Can a patentee ever relax?
10 November 2015 by Edward Clarke
A client asks: if a European patent is maintained after opposition, and that decision is subsequently appealed, what are the chances that the patent will be revoked on appeal?
Helpfully, the European Patent Office provides a slew of statistics about how it is being used, on its website (http://www.epo.org/about-us/annual-reports-statistics.html). If stats are your thing, they make for pretty interesting reading. Did you know that more European patent applications originate from Switzerland than the UK, for example? Indeed, the Swiss are apparently the most inventive nation in the world, per capita, if filing European applications is a measure of that: they file twice as many per head than their nearest competitor, Finland. UK firms are rather further down the list; something for our captains of industry to consider, perhaps.
Back to the question at hand, though. What are the chances of having an application revoked on appeal when the application was upheld after opposition? Sadly the EPO’s stats do not allow us to answer this question directly, because the appeal numbers are not set out in such detail.
What we can see is that when opposition decisions were appealed, 41% of those appeals were allowed “at least in part”; 27% were dismissed; and 32% were “settled otherwise”.
We think where a case was “settled otherwise” it means that either the parties got around a table or the case was remitted back to the examination division for further consideration. If so, then the best we can probably say is that a majority of patents which are maintained in some form after opposition remain in force to some extent after appeal.
Put another way, it looks as though the most common outcome is that an opposed patent ends up with a final scope narrower than initially granted, but is maintained nonetheless. The only clean number appears to be the 27% of appeals which were dismissed, presumably outright.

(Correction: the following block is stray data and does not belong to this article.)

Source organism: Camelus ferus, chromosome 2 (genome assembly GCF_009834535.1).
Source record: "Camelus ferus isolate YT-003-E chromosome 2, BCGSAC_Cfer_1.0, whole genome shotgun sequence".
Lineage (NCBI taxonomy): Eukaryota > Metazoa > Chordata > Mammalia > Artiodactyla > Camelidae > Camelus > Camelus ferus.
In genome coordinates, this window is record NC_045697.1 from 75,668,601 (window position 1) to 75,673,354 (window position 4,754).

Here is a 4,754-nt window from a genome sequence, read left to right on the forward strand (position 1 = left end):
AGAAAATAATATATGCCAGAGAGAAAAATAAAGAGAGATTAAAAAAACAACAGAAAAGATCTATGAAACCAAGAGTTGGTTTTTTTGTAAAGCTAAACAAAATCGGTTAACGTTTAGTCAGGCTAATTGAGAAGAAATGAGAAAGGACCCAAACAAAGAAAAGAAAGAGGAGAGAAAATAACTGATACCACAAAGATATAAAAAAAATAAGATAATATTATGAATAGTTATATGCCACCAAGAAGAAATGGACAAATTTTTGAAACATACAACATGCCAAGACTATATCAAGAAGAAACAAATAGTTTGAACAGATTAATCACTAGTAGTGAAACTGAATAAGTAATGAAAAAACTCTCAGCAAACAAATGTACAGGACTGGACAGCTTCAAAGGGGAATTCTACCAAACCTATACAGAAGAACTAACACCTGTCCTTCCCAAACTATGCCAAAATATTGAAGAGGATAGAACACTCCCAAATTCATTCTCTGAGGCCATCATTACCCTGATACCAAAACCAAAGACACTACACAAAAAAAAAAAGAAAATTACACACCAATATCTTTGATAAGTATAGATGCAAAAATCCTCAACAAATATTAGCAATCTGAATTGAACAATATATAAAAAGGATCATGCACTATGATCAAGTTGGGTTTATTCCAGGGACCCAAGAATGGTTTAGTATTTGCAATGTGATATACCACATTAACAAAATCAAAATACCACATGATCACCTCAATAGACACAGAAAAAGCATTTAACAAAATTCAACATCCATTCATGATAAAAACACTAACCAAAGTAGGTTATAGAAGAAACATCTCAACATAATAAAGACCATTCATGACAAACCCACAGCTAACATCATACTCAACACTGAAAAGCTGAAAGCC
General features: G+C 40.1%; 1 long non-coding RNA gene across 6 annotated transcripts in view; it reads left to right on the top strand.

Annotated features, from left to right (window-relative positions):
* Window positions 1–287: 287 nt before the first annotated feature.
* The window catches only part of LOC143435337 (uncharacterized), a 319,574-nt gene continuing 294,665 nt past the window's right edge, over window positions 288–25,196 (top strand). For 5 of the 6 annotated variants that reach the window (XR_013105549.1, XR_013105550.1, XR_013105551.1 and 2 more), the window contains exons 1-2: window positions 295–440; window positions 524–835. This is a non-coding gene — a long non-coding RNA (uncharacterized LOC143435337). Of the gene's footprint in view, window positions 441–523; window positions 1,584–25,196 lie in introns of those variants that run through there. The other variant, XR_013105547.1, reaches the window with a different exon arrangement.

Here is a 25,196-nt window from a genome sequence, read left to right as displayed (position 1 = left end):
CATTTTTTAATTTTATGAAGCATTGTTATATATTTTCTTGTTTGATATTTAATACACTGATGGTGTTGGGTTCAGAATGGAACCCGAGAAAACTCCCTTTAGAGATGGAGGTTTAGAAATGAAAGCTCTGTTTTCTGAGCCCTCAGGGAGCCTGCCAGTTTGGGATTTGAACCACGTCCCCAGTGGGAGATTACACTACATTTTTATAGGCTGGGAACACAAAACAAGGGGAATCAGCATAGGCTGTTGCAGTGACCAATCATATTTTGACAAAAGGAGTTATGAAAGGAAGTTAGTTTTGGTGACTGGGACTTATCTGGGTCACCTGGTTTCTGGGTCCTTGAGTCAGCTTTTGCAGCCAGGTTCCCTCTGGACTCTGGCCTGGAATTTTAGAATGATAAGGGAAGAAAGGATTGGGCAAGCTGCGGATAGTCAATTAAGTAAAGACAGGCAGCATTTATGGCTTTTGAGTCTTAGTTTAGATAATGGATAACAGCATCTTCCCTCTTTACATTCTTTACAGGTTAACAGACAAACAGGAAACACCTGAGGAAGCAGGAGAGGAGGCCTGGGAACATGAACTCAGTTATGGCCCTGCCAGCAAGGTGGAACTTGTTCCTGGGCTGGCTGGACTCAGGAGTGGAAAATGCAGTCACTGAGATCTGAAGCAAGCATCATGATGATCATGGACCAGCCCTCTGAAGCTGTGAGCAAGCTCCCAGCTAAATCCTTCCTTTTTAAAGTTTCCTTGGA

Simple arithmetic therefore suggests that once your European application has been granted, and a third party has filed an opposition, the risk that it will be revoked in its entirety after the appeal process has played out is about 8%. That seems like a strong number for patentees. Only 4-5% of granted patents are opposed in the first place, which means that on average a granted European patent is likely to stay that way.
We had to tell our client that the chances are of having an already-upheld patent revoked on appeal are rather less than clear-cut: about 50:50.
Statistics can only take us so far, though. Only a small number of patents are opposed, and only about 50% of opposition decisions are subsequently appealed. More importantly: every case is different, and is decided on its merit - hopefully! - rather than by a toss of a coin. Applicants can put themselves in good stead by doing a thorough search before filing, and by instructing a firm of top quality attorneys!
If you would like to discuss any of the matters raised in this blog post, or any other aspect of intellectual property, please do drop us a line or give us a call.
(All figures taken or inferred from the EPO’s 2014 annual report.)